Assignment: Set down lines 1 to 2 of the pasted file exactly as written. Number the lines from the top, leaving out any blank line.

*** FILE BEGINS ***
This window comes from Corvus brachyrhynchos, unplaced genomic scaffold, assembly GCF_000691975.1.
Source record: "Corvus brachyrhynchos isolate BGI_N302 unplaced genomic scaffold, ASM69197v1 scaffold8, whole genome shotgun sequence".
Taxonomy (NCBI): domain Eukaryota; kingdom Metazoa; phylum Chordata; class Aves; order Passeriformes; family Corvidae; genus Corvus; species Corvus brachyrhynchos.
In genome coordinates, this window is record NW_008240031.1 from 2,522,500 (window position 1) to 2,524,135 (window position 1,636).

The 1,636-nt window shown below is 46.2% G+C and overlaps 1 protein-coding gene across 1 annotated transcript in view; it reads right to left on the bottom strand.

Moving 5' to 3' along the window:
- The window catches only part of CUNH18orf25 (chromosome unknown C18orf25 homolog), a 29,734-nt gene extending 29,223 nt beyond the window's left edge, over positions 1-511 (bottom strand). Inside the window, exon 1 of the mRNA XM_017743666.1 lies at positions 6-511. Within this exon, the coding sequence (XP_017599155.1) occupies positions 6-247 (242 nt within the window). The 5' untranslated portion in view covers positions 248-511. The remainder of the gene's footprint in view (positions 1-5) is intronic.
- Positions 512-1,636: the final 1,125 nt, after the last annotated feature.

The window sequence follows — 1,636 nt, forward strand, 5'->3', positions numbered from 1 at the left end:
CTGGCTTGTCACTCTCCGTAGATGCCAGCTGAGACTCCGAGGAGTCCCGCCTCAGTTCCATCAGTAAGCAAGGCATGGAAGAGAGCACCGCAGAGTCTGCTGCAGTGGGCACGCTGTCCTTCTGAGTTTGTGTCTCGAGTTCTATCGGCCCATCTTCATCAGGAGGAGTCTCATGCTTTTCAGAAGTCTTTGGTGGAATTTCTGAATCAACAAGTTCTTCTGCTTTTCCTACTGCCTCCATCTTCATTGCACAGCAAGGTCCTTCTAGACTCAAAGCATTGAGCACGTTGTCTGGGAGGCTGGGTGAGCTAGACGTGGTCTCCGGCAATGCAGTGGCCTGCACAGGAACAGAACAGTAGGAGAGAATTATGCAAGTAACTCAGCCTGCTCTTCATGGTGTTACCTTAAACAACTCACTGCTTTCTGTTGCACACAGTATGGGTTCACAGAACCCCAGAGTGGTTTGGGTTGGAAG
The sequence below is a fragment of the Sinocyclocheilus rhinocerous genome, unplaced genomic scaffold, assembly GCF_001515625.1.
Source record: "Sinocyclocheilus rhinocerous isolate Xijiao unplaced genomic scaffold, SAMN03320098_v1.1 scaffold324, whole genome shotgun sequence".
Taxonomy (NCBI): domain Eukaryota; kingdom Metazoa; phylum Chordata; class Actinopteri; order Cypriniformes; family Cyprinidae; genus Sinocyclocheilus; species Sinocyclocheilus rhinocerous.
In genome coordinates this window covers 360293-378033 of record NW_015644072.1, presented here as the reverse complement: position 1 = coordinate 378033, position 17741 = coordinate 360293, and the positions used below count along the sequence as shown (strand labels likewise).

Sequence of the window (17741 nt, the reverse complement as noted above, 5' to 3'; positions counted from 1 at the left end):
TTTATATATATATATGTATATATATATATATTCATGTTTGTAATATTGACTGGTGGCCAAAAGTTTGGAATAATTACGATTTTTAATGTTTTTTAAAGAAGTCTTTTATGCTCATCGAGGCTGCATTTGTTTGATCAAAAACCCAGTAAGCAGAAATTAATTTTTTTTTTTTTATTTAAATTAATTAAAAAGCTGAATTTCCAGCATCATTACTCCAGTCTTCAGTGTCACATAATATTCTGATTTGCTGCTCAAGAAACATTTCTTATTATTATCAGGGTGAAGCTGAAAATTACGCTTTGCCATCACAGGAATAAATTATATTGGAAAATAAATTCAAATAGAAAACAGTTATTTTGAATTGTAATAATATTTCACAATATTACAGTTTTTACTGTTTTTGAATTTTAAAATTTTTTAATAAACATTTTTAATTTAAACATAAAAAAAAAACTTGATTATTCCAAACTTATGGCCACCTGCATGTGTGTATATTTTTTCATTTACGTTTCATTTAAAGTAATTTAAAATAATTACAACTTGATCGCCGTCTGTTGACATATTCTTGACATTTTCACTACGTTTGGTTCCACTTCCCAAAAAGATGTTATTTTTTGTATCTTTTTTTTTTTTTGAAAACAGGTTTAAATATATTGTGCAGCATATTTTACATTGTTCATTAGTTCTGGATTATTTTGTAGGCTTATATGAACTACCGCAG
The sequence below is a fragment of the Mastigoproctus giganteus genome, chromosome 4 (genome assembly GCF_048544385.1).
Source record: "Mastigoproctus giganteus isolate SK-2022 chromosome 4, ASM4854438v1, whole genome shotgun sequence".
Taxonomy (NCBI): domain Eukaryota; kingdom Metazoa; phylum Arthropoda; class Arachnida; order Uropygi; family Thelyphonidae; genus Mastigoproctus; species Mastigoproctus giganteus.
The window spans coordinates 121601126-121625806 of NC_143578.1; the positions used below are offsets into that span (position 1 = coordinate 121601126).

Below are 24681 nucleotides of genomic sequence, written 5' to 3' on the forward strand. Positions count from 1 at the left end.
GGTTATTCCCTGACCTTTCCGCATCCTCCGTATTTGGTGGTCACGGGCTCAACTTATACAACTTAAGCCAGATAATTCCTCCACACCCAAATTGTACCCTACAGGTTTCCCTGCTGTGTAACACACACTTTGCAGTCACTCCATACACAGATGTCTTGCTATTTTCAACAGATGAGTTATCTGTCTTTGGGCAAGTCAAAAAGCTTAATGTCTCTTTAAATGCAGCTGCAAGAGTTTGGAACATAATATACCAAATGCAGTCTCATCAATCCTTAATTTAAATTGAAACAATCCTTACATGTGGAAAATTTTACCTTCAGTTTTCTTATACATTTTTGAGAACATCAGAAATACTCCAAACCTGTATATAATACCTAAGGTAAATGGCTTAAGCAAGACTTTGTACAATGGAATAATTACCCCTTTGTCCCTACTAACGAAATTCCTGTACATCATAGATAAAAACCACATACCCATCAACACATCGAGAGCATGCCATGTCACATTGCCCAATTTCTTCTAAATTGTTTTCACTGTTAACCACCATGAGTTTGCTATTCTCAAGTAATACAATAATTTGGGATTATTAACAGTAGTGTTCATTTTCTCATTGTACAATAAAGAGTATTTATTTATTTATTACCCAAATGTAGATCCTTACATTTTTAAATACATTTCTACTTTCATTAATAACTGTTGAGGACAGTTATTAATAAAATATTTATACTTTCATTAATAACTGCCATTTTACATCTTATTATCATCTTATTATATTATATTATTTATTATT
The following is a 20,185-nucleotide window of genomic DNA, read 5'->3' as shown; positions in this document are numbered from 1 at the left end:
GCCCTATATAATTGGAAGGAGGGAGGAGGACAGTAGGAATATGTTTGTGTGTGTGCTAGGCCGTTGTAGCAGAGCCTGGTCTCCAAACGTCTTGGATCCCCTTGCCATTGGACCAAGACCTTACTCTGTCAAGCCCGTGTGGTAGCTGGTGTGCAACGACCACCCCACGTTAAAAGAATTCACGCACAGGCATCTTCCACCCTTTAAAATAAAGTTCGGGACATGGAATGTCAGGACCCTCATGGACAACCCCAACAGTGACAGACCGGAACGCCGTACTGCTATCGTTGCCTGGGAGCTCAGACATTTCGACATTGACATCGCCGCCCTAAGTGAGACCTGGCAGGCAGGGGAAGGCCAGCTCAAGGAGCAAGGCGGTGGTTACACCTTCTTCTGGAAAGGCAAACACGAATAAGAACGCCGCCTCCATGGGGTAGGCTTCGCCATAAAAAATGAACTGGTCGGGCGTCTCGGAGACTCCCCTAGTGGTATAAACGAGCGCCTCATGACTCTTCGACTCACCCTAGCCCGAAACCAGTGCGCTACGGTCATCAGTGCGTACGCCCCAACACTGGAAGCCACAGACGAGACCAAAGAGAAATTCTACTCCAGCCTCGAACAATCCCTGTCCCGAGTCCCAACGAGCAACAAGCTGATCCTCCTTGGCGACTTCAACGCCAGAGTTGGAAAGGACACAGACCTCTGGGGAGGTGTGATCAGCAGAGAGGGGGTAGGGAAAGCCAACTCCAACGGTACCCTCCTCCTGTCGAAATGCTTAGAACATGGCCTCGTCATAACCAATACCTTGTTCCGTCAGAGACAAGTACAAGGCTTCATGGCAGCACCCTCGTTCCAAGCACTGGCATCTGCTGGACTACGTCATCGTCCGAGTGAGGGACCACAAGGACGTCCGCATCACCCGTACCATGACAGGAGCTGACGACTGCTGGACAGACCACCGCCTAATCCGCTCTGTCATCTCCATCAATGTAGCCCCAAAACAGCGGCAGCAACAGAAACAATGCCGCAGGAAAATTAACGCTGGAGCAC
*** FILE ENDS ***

This window comes from Corvus brachyrhynchos, unplaced genomic scaffold, assembly GCF_000691975.1.
Source record: "Corvus brachyrhynchos isolate BGI_N302 unplaced genomic scaffold, ASM69197v1 scaffold8, whole genome shotgun sequence".